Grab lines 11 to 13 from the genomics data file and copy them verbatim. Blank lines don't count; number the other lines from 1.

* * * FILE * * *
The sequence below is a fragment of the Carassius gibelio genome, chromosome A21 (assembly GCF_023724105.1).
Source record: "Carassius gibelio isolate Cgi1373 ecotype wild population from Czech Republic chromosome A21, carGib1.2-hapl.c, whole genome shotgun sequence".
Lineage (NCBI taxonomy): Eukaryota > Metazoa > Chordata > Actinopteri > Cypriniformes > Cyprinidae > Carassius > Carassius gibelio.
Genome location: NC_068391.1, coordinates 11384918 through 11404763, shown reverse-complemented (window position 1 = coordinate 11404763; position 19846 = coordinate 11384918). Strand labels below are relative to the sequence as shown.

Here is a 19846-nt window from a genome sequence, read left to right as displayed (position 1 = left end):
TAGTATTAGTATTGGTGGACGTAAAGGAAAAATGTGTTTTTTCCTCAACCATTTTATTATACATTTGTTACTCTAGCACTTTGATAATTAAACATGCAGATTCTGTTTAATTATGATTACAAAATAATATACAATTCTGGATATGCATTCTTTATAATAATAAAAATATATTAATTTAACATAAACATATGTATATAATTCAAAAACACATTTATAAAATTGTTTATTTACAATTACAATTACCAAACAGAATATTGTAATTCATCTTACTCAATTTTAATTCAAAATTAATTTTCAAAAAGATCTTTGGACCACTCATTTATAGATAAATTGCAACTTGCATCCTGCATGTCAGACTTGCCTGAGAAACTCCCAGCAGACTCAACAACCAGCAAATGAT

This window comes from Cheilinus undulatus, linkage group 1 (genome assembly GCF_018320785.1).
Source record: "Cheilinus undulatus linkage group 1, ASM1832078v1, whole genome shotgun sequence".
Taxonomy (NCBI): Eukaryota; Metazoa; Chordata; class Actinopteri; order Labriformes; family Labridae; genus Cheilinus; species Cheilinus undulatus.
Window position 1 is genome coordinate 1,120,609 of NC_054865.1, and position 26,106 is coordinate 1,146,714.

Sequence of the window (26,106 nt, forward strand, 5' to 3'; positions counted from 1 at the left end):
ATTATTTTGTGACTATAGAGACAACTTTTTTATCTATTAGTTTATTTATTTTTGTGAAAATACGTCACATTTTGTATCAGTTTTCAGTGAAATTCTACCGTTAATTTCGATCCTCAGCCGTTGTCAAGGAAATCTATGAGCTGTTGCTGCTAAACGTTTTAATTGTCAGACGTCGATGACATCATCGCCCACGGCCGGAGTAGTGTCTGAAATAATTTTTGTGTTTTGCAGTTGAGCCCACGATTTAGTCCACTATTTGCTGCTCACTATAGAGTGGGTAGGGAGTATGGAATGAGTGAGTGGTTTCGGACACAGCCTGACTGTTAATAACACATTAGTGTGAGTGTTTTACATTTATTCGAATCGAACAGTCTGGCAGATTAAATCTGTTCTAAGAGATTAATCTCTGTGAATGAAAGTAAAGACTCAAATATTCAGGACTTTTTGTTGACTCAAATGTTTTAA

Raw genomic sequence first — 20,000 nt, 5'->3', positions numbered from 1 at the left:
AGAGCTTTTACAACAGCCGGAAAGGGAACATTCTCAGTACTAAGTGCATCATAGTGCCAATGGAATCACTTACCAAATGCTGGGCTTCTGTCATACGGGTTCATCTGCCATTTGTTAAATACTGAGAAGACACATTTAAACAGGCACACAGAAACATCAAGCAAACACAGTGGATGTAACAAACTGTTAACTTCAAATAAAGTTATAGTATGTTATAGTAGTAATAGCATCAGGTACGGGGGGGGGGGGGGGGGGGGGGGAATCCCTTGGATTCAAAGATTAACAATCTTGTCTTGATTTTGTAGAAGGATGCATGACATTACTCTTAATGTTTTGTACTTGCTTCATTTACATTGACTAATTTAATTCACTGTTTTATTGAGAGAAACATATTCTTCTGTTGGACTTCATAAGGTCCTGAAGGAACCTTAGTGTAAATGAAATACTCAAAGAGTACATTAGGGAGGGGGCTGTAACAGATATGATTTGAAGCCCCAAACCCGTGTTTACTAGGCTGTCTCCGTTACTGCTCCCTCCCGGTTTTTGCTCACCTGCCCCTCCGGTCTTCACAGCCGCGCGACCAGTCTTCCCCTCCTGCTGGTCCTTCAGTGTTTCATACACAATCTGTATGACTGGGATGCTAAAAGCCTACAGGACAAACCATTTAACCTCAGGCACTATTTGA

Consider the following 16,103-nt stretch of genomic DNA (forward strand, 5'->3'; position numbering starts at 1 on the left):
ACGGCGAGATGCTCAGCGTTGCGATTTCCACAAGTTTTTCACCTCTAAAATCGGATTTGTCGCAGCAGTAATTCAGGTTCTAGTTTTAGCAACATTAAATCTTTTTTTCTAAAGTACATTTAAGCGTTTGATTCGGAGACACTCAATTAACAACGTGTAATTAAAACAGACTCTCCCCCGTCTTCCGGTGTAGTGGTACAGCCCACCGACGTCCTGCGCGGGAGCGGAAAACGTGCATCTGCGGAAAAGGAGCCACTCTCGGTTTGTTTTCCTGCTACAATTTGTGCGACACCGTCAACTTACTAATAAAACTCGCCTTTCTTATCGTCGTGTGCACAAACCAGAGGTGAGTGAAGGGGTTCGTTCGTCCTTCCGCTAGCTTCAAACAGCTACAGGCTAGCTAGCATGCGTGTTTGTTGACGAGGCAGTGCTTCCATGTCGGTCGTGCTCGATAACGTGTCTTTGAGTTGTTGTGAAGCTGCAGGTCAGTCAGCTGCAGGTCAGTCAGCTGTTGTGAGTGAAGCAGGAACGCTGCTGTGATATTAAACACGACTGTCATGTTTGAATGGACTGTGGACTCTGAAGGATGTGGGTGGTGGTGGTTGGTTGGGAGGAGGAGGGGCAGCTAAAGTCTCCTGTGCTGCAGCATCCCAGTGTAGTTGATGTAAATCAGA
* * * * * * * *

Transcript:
Sequence of the window (26,106 nt, forward strand, 5' to 3'; positions counted from 1 at the left end):
ATTATTTTGTGACTATAGAGACAACTTTTTTATCTATTAGTTTATTTATTTTTGTGAAAATACGTCACATTTTGTATCAGTTTTCAGTGAAATTCTACCGTTAATTTCGATCCTCAGCCGTTGTCAAGGAAATCTATGAGCTGTTGCTGCTAAACGTTTTAATTGTCAGACGTCGATGACATCATCGCCCACGGCCGGAGTAGTGTCTGAAATAATTTTTGTGTTTTGCAGTTGAGCCCACGATTTAGTCCACTATTTGCTGCTCACTATAGAGTGGGTAGGGAGTATGGAATGAGTGAGTGGTTTCGGACACAGCCTGACTGTTAATAACACATTAGTGTGAGTGTTTTACATTTATTCGAATCGAACAGTCTGGCAGATTAAATCTGTTCTAAGAGATTAATCTCTGTGAATGAAAGTAAAGACTCAAATATTCAGGACTTTTTGTTGACTCAAATGTTTTAA

Raw genomic sequence first — 20,000 nt, 5'->3', positions numbered from 1 at the left: